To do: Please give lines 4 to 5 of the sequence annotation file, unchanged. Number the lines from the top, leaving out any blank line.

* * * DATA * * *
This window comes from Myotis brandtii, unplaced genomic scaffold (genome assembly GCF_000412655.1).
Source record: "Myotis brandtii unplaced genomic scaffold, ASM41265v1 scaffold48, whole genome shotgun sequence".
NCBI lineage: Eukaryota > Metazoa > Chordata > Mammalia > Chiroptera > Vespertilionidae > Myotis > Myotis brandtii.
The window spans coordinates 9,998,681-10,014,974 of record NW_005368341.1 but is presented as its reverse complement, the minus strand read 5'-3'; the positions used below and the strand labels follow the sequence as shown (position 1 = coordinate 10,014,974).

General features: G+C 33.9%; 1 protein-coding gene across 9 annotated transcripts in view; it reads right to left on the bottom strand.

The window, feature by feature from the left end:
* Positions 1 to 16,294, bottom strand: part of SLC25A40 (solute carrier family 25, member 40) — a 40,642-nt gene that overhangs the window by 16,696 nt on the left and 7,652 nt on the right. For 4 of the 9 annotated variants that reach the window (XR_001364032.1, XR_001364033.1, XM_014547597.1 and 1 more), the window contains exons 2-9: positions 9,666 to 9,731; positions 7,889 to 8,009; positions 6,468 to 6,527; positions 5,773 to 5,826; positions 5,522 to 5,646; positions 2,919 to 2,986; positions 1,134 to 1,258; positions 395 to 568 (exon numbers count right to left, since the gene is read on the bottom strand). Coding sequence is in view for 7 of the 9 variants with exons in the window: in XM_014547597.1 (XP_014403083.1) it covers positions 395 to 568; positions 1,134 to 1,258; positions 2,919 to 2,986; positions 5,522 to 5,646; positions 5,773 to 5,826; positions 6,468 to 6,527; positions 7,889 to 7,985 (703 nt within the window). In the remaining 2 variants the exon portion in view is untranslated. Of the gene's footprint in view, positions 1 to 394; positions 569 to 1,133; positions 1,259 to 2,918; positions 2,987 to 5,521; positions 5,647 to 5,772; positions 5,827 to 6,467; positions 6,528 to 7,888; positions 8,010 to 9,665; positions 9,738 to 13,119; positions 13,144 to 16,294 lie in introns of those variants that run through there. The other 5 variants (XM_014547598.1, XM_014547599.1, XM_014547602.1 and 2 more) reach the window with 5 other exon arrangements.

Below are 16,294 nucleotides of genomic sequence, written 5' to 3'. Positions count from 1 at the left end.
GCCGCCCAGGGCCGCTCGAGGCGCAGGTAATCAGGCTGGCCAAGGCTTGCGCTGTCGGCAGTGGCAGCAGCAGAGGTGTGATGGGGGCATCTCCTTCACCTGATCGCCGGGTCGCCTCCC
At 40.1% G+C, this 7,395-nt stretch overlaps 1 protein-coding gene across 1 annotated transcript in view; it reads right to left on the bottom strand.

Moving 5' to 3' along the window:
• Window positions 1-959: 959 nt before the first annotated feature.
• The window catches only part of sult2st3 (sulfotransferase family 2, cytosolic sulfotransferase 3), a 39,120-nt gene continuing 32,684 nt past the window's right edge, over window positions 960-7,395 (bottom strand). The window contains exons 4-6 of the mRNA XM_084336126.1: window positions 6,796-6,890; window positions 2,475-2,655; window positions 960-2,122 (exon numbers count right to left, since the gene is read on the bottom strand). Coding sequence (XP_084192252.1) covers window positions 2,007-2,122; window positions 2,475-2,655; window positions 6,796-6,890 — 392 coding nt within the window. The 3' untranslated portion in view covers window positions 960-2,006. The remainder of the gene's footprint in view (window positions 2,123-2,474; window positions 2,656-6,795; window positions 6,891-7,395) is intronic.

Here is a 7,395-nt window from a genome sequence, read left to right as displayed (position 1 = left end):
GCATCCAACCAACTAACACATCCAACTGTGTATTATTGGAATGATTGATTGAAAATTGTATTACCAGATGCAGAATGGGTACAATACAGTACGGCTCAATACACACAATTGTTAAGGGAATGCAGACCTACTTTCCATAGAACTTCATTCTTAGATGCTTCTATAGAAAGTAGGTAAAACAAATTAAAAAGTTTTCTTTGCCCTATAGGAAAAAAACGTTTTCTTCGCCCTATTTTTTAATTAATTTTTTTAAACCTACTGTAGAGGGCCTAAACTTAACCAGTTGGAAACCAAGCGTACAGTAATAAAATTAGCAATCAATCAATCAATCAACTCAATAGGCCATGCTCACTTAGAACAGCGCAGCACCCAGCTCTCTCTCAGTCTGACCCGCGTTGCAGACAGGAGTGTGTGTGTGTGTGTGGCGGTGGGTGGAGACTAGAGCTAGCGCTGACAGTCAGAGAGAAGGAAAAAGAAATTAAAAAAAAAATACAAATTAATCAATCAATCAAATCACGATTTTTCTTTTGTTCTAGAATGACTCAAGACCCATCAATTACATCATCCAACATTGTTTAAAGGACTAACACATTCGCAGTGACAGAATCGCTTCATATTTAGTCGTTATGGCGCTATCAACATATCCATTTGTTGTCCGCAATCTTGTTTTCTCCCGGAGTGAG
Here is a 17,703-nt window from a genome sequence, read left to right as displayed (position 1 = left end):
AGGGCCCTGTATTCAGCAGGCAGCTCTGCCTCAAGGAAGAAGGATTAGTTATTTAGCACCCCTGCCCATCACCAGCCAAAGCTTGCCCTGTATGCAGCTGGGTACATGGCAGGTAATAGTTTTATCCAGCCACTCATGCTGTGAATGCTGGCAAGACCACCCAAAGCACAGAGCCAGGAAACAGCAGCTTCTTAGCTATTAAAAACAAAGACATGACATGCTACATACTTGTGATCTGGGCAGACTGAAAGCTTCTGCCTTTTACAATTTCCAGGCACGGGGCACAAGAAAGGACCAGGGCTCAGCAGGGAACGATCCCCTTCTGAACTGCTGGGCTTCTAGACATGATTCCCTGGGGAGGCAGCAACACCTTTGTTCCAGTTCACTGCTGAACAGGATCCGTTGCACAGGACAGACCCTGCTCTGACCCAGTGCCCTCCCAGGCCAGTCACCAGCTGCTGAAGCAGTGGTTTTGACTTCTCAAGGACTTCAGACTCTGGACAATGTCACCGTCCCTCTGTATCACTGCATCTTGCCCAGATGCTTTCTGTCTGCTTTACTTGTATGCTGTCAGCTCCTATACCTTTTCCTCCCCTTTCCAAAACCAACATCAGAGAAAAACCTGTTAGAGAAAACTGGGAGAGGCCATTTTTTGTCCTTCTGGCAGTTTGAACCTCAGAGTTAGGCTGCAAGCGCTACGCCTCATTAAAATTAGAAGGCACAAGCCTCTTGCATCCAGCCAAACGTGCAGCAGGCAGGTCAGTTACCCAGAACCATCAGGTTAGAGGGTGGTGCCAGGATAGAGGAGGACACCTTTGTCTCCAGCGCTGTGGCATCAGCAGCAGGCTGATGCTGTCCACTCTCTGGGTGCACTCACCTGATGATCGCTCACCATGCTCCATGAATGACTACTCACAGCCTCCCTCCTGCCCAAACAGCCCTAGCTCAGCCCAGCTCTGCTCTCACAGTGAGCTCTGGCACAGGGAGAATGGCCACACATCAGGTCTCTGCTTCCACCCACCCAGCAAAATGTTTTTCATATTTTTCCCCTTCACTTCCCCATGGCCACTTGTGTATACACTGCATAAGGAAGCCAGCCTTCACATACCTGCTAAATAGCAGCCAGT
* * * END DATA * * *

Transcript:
The window spans coordinates 9,998,681-10,014,974 of record NW_005368341.1 but is presented as its reverse complement, the minus strand read 5'-3'; the positions used below and the strand labels follow the sequence as shown (position 1 = coordinate 10,014,974).

General features: G+C 33.9%; 1 protein-coding gene across 9 annotated transcripts in view; it reads right to left on the bottom strand.